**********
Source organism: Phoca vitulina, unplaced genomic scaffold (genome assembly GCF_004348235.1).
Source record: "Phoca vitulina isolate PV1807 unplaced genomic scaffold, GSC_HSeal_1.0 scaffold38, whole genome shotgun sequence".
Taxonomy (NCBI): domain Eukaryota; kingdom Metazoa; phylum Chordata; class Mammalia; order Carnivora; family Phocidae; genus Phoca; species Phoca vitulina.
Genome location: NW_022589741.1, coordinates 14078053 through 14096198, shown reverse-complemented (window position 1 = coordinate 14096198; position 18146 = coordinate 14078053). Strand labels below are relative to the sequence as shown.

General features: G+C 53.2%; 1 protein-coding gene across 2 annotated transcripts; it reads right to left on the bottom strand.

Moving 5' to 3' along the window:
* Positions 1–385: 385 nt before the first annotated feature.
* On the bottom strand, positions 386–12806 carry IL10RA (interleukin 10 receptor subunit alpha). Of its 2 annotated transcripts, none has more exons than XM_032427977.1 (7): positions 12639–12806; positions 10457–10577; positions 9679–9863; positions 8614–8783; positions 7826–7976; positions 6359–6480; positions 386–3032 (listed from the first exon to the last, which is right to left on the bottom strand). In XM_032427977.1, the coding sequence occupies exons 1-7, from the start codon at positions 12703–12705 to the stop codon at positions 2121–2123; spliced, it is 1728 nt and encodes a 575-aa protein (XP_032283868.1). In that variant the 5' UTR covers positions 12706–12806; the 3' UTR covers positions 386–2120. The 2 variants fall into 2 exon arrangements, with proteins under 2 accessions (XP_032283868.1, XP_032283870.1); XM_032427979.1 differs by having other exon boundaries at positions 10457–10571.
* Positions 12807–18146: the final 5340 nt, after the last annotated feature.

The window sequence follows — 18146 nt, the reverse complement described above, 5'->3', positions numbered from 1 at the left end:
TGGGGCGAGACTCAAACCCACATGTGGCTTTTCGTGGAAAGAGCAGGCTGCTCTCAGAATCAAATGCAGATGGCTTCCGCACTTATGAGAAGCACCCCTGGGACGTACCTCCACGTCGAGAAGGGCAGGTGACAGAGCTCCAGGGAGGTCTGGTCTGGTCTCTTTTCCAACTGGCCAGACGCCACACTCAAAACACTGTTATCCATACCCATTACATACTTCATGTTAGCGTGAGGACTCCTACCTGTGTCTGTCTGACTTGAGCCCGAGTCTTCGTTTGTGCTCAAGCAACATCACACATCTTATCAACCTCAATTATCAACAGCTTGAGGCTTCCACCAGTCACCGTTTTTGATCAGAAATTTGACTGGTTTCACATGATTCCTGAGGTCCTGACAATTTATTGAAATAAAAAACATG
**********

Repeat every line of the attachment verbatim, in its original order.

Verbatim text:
Source organism: Phoca vitulina, unplaced genomic scaffold (genome assembly GCF_004348235.1).
Source record: "Phoca vitulina isolate PV1807 unplaced genomic scaffold, GSC_HSeal_1.0 scaffold38, whole genome shotgun sequence".
Taxonomy (NCBI): domain Eukaryota; kingdom Metazoa; phylum Chordata; class Mammalia; order Carnivora; family Phocidae; genus Phoca; species Phoca vitulina.
Genome location: NW_022589741.1, coordinates 14078053 through 14096198, shown reverse-complemented (window position 1 = coordinate 14096198; position 18146 = coordinate 14078053). Strand labels below are relative to the sequence as shown.

General features: G+C 53.2%; 1 protein-coding gene across 2 annotated transcripts; it reads right to left on the bottom strand.

Moving 5' to 3' along the window:
* Positions 1–385: 385 nt before the first annotated feature.
* On the bottom strand, positions 386–12806 carry IL10RA (interleukin 10 receptor subunit alpha). Of its 2 annotated transcripts, none has more exons than XM_032427977.1 (7): positions 12639–12806; positions 10457–10577; positions 9679–9863; positions 8614–8783; positions 7826–7976; positions 6359–6480; positions 386–3032 (listed from the first exon to the last, which is right to left on the bottom strand). In XM_032427977.1, the coding sequence occupies exons 1-7, from the start codon at positions 12703–12705 to the stop codon at positions 2121–2123; spliced, it is 1728 nt and encodes a 575-aa protein (XP_032283868.1). In that variant the 5' UTR covers positions 12706–12806; the 3' UTR covers positions 386–2120. The 2 variants fall into 2 exon arrangements, with proteins under 2 accessions (XP_032283868.1, XP_032283870.1); XM_032427979.1 differs by having other exon boundaries at positions 10457–10571.
* Positions 12807–18146: the final 5340 nt, after the last annotated feature.

The window sequence follows — 18146 nt, the reverse complement described above, 5'->3', positions numbered from 1 at the left end:
TGGGGCGAGACTCAAACCCACATGTGGCTTTTCGTGGAAAGAGCAGGCTGCTCTCAGAATCAAATGCAGATGGCTTCCGCACTTATGAGAAGCACCCCTGGGACGTACCTCCACGTCGAGAAGGGCAGGTGACAGAGCTCCAGGGAGGTCTGGTCTGGTCTCTTTTCCAACTGGCCAGACGCCACACTCAAAACACTGTTATCCATACCCATTACATACTTCATGTTAGCGTGAGGACTCCTACCTGTGTCTGTCTGACTTGAGCCCGAGTCTTCGTTTGTGCTCAAGCAACATCACACATCTTATCAACCTCAATTATCAACAGCTTGAGGCTTCCACCAGTCACCGTTTTTGATCAGAAATTTGACTGGTTTCACATGATTCCTGAGGTCCTGACAATTTATTGAAATAAAAAACATG